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Wilde About Vera

October 3, 2008

Chris Jeffries' stimulating, funny and clever musical Vera Wilde juxtaposes two seemingly very different characters from the same era. The quirky, homespun-melodied work, produced by the Berkeley-based company Shotgun Players and featuring a five-piece folk band comprising of upright bass, guitar, banjo, fiddle and drumkit, extrapolates on the lives of Oscar Wilde and Vera Zasulich.

Za who? I hear you ask. The the story of the great Anglo-Irish playwright is well known throughout the world. But Zasulich, despite being dubbed the "mother of terrorism" for taking Russian feudal law into her own hands in the late 1800s, working closely with Lenin during their exile in Switzerland, and playing a fundamental role in bringing about the Russian Revolution, barely registers as a footnote to most people today.

Zasulich and Wilde probably never met, though Wilde was enough inspired by news reports of the Russian radical's stand against the Czarist authorities (she shot a sadistic prison commander for flogging a defenseless, physically-depleted student 50 times for the crime of not removing his hat) to write his first (extremely unsuccessful) play Vera, or The Nihilists (1880) about Zasulich.

Employing a mercurial time structure which moves forwards in time through Zasulich's story and backwards through Wilde's, Jeffries shows us, by the end of the play, just how the reputations of the two figures stand today. Our final impression of Zasulich is of a crippled, old woman, barred from an important Community meeting and already practically forgotten by the people who had heralded her as a hero in her youth. Wilde, meanwhile, is in his prime by the end of the production. As portrayed by the flamboyant Sean Owens (a talented Bay Area actor and playwright who seems to view Wilde as a sort of alter ago) the character exudes confidence at the end of the play. A vision in green velvet, Owens' Wilde stands proudly at the start of his career. He embodies the idea of promise.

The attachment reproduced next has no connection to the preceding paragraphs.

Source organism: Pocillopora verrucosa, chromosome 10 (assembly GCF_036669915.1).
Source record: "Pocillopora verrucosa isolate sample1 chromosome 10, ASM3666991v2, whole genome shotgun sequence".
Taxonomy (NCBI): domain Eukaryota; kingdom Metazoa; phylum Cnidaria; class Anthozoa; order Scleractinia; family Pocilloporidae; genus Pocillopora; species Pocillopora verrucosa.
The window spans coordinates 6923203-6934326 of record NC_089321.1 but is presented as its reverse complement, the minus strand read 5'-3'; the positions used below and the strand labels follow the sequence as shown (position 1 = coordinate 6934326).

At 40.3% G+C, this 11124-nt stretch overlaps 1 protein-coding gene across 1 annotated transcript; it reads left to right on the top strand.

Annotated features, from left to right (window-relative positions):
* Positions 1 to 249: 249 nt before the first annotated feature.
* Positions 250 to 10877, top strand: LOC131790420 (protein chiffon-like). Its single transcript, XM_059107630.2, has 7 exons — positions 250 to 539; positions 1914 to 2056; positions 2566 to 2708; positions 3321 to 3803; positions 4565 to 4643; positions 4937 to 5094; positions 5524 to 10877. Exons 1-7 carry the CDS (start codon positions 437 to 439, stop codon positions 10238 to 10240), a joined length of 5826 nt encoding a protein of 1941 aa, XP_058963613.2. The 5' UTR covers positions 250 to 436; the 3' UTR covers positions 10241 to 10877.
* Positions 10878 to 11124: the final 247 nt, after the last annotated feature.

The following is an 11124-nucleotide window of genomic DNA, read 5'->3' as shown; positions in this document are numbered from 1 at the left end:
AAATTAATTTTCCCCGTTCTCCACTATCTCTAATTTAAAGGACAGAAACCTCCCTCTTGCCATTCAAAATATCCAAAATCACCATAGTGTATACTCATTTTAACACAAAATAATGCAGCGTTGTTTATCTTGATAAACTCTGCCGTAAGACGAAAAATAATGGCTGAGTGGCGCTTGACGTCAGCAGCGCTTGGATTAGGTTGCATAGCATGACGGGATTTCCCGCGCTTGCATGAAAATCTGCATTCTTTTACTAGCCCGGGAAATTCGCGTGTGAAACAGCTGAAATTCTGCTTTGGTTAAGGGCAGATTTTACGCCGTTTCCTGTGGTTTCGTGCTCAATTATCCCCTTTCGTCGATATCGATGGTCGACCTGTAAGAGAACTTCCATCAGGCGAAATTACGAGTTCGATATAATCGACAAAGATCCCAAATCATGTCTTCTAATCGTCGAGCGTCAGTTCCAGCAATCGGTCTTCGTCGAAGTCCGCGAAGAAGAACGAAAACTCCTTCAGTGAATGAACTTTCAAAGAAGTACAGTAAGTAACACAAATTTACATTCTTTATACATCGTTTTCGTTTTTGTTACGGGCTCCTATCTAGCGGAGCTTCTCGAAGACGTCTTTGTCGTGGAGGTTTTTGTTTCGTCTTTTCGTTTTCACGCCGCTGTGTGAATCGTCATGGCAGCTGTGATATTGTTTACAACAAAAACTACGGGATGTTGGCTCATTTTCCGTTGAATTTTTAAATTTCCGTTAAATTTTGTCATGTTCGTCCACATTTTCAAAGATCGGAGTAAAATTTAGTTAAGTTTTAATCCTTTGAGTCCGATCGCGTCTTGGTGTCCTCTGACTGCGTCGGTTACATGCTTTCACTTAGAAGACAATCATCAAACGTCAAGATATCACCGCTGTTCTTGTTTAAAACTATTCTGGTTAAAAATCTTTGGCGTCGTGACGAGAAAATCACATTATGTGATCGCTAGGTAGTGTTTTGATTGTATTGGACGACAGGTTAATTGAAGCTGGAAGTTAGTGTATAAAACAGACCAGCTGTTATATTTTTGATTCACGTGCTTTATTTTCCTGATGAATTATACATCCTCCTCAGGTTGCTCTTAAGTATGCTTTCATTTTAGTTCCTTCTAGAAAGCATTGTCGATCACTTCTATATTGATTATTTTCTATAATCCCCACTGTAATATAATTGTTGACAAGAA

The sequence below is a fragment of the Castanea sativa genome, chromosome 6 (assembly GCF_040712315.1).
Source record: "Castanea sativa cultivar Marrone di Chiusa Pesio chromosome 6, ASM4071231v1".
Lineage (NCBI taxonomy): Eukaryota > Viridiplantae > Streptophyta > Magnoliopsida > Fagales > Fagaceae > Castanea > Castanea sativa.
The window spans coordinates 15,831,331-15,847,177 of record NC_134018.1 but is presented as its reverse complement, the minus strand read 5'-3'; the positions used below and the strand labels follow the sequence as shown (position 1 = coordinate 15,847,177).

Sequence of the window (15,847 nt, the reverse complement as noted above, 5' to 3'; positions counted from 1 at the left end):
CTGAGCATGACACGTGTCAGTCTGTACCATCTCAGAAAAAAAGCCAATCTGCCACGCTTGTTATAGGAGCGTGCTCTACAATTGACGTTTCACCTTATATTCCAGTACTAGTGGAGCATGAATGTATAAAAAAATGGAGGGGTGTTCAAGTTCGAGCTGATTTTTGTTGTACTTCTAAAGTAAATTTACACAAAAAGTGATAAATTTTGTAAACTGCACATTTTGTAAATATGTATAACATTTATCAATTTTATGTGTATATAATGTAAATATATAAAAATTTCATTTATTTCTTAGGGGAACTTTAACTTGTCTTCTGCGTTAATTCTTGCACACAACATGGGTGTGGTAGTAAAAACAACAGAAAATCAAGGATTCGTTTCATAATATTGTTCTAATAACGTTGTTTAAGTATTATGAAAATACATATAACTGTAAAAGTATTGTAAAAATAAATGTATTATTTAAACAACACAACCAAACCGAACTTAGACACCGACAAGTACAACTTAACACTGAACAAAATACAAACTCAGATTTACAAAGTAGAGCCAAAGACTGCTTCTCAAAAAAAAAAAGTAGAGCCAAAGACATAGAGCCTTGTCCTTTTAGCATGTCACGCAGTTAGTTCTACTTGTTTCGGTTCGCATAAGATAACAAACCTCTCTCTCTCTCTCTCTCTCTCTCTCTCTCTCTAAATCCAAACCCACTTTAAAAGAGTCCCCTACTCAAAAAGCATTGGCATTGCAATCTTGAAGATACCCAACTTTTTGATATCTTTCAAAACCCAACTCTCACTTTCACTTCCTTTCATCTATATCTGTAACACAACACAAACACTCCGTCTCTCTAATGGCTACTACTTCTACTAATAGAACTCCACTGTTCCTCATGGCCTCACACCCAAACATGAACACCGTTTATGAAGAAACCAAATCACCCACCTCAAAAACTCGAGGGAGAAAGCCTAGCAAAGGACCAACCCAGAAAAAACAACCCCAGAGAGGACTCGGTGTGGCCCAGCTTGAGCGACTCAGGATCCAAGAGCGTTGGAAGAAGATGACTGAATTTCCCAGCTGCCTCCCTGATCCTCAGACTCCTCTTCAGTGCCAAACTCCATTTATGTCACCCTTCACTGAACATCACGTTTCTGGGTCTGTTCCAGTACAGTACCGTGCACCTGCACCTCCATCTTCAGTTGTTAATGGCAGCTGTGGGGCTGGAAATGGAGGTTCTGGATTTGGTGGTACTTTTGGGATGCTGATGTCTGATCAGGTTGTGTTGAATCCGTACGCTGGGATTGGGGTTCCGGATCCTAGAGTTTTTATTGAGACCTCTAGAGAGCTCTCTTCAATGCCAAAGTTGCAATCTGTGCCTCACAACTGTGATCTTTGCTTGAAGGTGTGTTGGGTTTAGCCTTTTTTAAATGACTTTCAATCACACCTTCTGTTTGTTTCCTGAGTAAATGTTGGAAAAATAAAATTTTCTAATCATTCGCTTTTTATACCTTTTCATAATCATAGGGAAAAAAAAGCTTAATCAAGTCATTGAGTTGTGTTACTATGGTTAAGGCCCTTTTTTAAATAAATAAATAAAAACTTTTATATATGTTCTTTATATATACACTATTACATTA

The start of the play paints the opposite picture of the two protagonists: Zasulich is at the height of her powers: As brought to life by a willowy, determined Alexandra Creighton, the character is fearless, radical and committed to shaking up the system. An overnight sensation, Zasulich becomes a figurehead of dissent. Wilde, on the other hand, is at his lowest ebb when we first meet him. Broken by his years in Reading Gaol for "gross indecency" and unable to return to England, he dies a pauper in Paris. His shimmering resume as a dramatist is even tarnished by the fact that his most successful plays are performed without his name on the billboard.

At one point in the middle of the play, the two characters' lives physically intersect. Jeffries imagines them meeting in London. Wilde is in rehearsal for -- ironically -- his play A Woman of No Importance, when Zasulich seeks him out ostensibly to interview him for the revolutionary newspaper which she edits in Switzerland. She hopes to inspire the man who wrote a play about her to jump on the revolutionary bandwagon, but instead leaves disappointed without even telling the playwright her name.

Though the opening scenes could use more punch, and the singing could overall be better in tune and more clearly enunciated, director Maya Gurantz delivers a clean, well-balanced staging of the work and coaxes energetic, performances from all five members of the ensemble.

Set against Lisa Clark's claustrophobic backdrop of grey, narrow, precariously inward-leaning Victorian facades, Gurantz, Jeffries and their collaborators evoke a history of heroic outcasts from Galileo to Joan of Arc to pose a provocative question about the nature of revolution: Does change happen at the heart of public life or on the fringes?

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